This week, the hashtag #metoo prompted thousands of women (many of them your own friends, family, and classmates and co-workers) to come forward with their own stories of sexual harassment and assault, in order to put a visual understanding on the magnitude of this problem:

“If all the women who have been sexually harassed or assaulted wrote ‘Me too’ as a status, we might give people a sense of the magnitude of the problem.”

When I was 18, I went to a party and a well-known high school classmate of mine violated my space, body, and women-hood with his very unwarranted, inappropriate, and unwanted groping. People saw and knew it happen, but laughed it off (despite my anger) and our community continued to respect and love him. He went on to play college ball at a D1 school, which I find interesting. I wonder if that short blip of “success” and “power” led him to act that way toward any others. For years, I looked back at that moment with resentment thinking: fuck that guy for thinking he can do whatever he wants, and people will still love him. I also (quite wrongly) accepted that moment almost as a “part of life”–which it should not be!– and, frankly, didn’t let it make me feel any more or less. It just “was”. A common fact of life for every woman in this world that we are forced to silently expect and then accept. That moment of harassment was NOT the first time and was NOT the last. Harassment of varying degrees has happened to me prior to that night and continues to happen: not just to me, but to all women, everyday.

Myself and many women are now looking back on difficult experiences of sexual harassment and assault. Personally, I wondered for a very brief second if mine was even “really” harassment. OF COURSE IT WAS. It was inflicted because another person felt it was his right to do whatever he felt, solely for his own benefit. It made me feel violated, wronged, and uncomfortable. On this principle alone, it simply is NOT acceptable behavior EVER. Not only for a person to think they could do that to another, but also that myself (and many women in similar situtations) felt it wasn’t “bad enough” to demand more from society. We should ALWAYS demand more from society. No matter the degree or capacity, harassment is harassment and no woman or man should ever feel subjected to it. No woman or man should feel unsafe, uncomfortable, or silenced by shame.

I know this issue transcends borders and countries. I’ve lived in many places and experienced it differently in each place. I think more than anywhere, the United States and Colombia have the problem of machismo, and it’s so deeply embedded in culture that the men (and even some women) truly believe that their actions do not fall within the umbrella of harassment and assault.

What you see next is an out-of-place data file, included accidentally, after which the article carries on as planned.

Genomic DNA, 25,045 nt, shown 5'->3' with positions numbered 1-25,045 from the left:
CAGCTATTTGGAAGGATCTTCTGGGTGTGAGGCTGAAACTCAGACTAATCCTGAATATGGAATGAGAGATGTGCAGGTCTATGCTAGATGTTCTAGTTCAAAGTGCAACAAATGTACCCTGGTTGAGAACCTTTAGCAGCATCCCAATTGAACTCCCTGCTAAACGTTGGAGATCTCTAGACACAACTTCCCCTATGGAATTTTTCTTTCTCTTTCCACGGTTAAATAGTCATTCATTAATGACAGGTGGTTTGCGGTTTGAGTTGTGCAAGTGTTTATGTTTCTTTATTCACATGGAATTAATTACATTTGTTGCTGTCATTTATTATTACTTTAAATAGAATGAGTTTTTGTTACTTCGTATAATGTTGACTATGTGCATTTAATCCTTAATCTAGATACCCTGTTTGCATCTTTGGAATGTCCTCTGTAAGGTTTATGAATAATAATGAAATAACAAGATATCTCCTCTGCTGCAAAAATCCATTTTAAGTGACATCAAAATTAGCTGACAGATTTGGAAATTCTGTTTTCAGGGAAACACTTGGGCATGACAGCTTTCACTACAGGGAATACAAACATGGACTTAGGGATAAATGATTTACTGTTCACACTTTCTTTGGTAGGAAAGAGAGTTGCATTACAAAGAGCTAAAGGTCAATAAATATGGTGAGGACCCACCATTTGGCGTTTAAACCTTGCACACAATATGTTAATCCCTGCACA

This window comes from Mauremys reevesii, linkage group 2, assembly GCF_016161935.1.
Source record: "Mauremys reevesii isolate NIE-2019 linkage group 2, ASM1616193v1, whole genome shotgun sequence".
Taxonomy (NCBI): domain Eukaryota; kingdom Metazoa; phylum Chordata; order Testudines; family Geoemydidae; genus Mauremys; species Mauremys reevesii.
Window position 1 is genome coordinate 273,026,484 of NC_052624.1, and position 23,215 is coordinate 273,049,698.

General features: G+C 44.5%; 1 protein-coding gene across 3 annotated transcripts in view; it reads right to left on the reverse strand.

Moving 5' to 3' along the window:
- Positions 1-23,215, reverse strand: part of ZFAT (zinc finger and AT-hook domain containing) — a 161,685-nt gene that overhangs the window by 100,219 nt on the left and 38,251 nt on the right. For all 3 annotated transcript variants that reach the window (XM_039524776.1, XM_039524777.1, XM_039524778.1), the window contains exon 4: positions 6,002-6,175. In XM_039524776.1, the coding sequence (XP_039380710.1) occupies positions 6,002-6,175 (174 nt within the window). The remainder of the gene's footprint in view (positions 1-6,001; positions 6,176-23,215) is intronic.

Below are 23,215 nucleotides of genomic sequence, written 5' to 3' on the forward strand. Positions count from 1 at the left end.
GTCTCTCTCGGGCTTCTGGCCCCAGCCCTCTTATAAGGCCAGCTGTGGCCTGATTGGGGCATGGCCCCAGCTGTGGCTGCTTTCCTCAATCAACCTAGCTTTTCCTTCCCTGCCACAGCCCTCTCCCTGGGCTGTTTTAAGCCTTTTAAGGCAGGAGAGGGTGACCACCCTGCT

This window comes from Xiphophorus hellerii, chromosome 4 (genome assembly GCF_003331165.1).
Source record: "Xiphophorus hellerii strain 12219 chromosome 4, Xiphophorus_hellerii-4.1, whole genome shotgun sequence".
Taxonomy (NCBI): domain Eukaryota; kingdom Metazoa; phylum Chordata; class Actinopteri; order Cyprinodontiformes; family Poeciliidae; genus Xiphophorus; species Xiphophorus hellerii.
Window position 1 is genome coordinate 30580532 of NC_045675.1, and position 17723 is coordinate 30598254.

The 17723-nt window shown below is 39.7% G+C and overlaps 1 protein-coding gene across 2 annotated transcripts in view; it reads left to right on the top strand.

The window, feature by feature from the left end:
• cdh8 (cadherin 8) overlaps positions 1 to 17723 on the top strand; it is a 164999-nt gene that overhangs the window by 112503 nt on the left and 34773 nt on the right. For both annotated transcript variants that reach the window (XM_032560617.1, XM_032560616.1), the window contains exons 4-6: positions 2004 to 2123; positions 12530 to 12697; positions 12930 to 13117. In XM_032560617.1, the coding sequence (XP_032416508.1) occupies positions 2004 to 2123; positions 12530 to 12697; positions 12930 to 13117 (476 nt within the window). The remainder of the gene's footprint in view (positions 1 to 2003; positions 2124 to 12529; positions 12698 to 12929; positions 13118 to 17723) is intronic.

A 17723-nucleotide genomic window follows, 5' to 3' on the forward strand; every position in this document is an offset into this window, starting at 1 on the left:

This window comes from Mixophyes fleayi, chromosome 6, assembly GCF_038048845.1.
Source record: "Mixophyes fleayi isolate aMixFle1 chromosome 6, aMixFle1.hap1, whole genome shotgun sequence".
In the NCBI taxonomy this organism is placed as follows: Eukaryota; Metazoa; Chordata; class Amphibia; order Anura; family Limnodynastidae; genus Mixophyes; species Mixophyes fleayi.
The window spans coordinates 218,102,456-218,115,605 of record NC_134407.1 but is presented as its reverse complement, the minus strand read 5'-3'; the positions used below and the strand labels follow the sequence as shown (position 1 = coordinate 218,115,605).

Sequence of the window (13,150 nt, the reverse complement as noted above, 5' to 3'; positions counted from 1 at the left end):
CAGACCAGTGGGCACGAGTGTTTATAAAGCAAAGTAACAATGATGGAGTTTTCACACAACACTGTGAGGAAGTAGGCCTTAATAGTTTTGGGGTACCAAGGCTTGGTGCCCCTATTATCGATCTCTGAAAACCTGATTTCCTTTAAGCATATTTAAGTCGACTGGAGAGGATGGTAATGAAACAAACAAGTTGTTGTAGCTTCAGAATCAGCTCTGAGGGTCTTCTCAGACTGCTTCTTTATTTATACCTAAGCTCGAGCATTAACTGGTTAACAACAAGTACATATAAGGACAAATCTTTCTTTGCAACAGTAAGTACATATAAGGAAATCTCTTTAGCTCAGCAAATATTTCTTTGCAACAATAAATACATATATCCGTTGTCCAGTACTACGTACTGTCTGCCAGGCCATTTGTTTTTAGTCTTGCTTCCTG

Every single day, I witness harassment to some degree and form (whistling, screaming, speaking of women as though their objects, etc) and every time it happens, I see others around me continue to ignore it, laugh at it and allow it to go on. Anyone—but especially men, fathers, brothers and friends—who does not speak up against harassment, help normalize this culture and perpetuate it. If every man and woman who witnessed another person act like this (cat call, objectify women, discuss a woman’s beauty in relation to her intelligence and/or kindness, etc) and demanded them to stop, to change, and to really think about what they’re saying (despite how complimentary the speaker thinks they’re being), we can create an exponential rate social of change within society–simply by teaching them what is appropriate and what is not and what is disrespectful, and what is not– which in turn, might affect the number of women sexually assaulted and harassed every single day.

When the focus is no longer on the victims, but rather on the perpetrators who participate in forms of harassment, we will begin cultural reforms as an entire society. #metoo

*Read more about social inequalities in Colombia: HERE

2 Comment

  1. Andrew says: Reply


    Good to see you ended this on a positive note. The subject matter can easily get heavy. I read today this Hollywood producer assaulted over 300 women.

    Yesterday I started following Cory Feldman on twitter. I really liked him when I was little and up to a few years ago I thought he was weird, but that’s how he was portrayed. Now i am ok with his eccentricity, and am much more interested in his new fight to make a documentary about pedophilia he experienced when he was a young teenager. Critics say that he smokes weed, but I don’t pay attention to that because there’s this big show of support to fight sexual abuse. He added 30,000 new twitter followers in one week. He best friend, Cory Haim, another actor I really liked, was abused as a young teenager. Cory Feldman was able to cope better than Haim, who died in 2010. Haim turned to hard drugs to cope with his issues. He felt that these men took something from him that he could never get back and changed the core of his being. It’s so sad and such a shame.

    I can’t change the world, but I know that I have the power to control my own actions and how I treat women, which gives me comfort and confidence.

    1. admin says: Reply

      THANK YOU THANK YOU!! I really appreciate all your commentary and I definitely appreciate your commitment to respecting women!

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